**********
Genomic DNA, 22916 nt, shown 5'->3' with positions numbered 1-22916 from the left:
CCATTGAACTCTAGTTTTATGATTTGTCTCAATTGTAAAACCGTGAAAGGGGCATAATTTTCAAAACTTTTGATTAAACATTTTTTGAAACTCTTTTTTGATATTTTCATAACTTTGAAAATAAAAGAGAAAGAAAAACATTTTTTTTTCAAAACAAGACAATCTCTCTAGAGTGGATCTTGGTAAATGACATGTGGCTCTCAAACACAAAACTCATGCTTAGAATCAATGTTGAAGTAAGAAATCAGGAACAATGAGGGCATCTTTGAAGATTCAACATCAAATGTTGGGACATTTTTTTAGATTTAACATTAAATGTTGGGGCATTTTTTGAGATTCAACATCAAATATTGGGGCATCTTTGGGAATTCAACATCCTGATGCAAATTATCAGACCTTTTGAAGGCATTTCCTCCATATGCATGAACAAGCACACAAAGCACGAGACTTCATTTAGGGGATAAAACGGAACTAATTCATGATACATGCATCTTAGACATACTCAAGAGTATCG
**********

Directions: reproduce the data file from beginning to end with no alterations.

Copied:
Genomic DNA, 22916 nt, shown 5'->3' with positions numbered 1-22916 from the left:
CCATTGAACTCTAGTTTTATGATTTGTCTCAATTGTAAAACCGTGAAAGGGGCATAATTTTCAAAACTTTTGATTAAACATTTTTTGAAACTCTTTTTTGATATTTTCATAACTTTGAAAATAAAAGAGAAAGAAAAACATTTTTTTTTCAAAACAAGACAATCTCTCTAGAGTGGATCTTGGTAAATGACATGTGGCTCTCAAACACAAAACTCATGCTTAGAATCAATGTTGAAGTAAGAAATCAGGAACAATGAGGGCATCTTTGAAGATTCAACATCAAATGTTGGGACATTTTTTTAGATTTAACATTAAATGTTGGGGCATTTTTTGAGATTCAACATCAAATATTGGGGCATCTTTGGGAATTCAACATCCTGATGCAAATTATCAGACCTTTTGAAGGCATTTCCTCCATATGCATGAACAAGCACACAAAGCACGAGACTTCATTTAGGGGATAAAACGGAACTAATTCATGATACATGCATCTTAGACATACTCAAGAGTATCG